But while Aery feels better than its older cousins, we still have a shopping list of improvements. A new engine is right at the top. We crashed into walls and stayed lodged within them, hanging there like inappropriate decorations. It happened on three occasions, and Aery still doesn’t have a manual ‘Respawn’ option in its menus to relocate you should it happen. Instead, you’re resetting to the main menu and starting all over again. It’s also too easy to crash into the floor and find yourself auto-respawning in an impossible-to-correct trajectory, slamming into the floor over and over again until, yep, you have to reset to the main menu.
Graphical issues remain a problem. Plants and trees simply aren’t loading properly on some levels. They’re blindingly white placeholders that clearly weren’t updated in time. And pop-in is ridiculous, with one level in particular – a lake with towers circling it – being a bit of an abomination. The various floors of the tower are visible through the walls, and those walls only blip into existence when you are incredibly close.
And, as is becoming tradition with an Aery release, it’s impossible to get the full Gamerscore. The last level’s achievement doesn’t – as of yet – pop, so we will have to wait for a patch to address it. It feels harsh to shine a light on a relatively mundane issue, but it’s happening with every Aery release. A series with this many games shouldn’t be making so many fundamental errors.
Being a devil’s advocate, though, the joys of an Aery game are still present here. Some weirdnesses aside (jamming up and down on the analogue stick causes your bird to do some rather unnatural maneuvers), the controls are great, and you can approach an obstacle course as you’d like. Are you the kind of Aery player who likes to pootle about at height, taking the scenery in? Or are you more like an avian Maverick, sticking to the floor like a thrillseeker and dodging in and out of buildings? The choice is very much yours.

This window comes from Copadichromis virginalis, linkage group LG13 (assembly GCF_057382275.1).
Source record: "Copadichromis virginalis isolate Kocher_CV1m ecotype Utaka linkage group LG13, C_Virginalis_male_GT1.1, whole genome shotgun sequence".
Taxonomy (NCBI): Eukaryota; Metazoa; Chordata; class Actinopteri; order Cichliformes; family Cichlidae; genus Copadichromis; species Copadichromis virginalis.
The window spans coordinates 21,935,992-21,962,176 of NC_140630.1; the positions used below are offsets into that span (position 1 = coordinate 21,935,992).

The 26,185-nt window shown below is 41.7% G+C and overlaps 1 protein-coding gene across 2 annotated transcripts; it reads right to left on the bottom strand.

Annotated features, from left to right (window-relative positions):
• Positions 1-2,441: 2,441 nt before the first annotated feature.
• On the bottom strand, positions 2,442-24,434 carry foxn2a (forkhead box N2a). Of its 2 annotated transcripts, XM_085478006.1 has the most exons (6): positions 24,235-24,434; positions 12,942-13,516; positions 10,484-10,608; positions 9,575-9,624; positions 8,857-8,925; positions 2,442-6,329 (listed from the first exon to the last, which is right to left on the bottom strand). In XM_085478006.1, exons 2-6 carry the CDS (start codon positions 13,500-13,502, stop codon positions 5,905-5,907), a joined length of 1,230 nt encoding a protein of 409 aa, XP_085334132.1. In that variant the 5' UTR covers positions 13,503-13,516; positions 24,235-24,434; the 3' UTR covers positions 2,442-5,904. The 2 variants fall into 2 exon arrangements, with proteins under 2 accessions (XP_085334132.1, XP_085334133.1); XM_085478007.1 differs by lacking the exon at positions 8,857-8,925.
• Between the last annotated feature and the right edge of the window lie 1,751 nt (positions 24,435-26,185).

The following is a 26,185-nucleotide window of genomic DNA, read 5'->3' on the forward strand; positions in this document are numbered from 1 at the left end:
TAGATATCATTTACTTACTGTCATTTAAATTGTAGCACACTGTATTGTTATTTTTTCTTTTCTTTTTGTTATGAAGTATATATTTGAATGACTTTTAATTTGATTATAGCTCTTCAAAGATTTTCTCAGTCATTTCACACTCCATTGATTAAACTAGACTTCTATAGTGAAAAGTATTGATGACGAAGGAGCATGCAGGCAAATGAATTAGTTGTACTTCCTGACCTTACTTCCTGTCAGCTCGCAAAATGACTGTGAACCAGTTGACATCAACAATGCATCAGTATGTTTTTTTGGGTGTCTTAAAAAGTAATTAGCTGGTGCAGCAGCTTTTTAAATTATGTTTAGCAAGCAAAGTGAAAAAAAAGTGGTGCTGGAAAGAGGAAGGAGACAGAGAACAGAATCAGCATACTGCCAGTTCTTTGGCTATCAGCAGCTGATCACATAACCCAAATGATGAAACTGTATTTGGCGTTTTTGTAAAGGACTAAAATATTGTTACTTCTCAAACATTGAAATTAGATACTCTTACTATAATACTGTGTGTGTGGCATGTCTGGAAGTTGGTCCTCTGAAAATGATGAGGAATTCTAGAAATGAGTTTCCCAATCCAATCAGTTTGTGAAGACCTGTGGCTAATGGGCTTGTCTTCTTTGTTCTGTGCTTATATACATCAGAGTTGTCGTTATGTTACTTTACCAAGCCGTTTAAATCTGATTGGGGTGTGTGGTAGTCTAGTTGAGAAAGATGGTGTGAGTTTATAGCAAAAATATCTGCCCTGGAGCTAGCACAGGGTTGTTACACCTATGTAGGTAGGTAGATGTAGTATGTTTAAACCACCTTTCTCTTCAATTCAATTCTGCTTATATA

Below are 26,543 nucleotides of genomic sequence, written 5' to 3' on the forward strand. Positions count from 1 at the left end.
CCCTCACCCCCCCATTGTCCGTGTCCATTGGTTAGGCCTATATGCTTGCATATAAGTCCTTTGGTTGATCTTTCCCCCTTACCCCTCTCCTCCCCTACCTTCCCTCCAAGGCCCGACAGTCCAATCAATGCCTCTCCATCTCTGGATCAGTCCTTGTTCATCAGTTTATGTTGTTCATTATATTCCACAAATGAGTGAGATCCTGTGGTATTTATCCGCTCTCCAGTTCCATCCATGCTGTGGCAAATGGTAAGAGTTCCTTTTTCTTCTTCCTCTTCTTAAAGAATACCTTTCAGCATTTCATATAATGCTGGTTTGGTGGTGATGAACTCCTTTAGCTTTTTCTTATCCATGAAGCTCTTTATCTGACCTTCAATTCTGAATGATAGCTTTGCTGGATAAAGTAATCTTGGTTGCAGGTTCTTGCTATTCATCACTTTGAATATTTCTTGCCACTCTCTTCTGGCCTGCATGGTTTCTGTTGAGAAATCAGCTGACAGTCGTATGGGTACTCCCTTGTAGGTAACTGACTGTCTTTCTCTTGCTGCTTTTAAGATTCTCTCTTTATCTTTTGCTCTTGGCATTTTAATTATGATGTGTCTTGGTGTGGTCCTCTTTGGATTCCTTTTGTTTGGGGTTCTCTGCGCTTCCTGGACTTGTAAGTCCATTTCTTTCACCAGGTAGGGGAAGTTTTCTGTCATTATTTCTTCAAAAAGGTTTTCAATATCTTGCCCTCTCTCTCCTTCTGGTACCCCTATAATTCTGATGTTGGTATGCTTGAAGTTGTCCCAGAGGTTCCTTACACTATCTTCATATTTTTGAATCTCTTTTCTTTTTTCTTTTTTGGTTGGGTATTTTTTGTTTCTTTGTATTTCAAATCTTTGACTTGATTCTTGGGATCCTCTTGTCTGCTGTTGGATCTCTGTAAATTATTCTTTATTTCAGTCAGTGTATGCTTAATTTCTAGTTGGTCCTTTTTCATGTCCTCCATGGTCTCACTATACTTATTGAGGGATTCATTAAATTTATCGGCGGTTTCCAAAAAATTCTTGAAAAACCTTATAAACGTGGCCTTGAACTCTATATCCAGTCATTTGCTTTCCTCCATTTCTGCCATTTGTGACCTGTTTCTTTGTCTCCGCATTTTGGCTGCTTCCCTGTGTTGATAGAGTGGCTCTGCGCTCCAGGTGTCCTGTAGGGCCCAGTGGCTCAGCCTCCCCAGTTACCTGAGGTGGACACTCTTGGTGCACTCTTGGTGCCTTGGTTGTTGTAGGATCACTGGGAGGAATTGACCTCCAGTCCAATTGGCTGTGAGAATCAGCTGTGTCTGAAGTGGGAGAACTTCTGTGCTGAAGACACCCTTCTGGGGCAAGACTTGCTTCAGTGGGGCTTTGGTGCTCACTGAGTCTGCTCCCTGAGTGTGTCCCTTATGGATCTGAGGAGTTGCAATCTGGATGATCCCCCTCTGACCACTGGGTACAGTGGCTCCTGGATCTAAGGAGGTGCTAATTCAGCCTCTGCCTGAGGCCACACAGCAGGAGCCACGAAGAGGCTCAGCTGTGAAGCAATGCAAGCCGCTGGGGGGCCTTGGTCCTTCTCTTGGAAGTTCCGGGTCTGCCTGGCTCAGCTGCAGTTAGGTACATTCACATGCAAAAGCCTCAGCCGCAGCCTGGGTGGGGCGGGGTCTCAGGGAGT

And while there’s not a sensational amount of variety in the levels (the last two levels do a cheeky retread of the first two levels), they are still pretty in a polygonal, simplistic manner. A mine level and a frozen river, in particular, shine, and are a world away from the dark and monotonous science-fiction shapes of Aery – A New Frontier. When combined with the laid-back play, it can make Aery – Vikings one of the most enjoyable of all screensavers.
Aery – Vikings glides pretty close to all the Aery games that have come before it. It is as serene and welcoming as its flight-sim forebears, but also as glitchy. There’s plenty of room for the Aery series to improve, but there’s something appropriate about the lazy, laid-back manner in which it’s doing so, one game at a time. If that sounds like a test of patience, then you will probably want to give Aery – Vikings a wide berth.
You can buy Aery – Vikings from the Xbox Store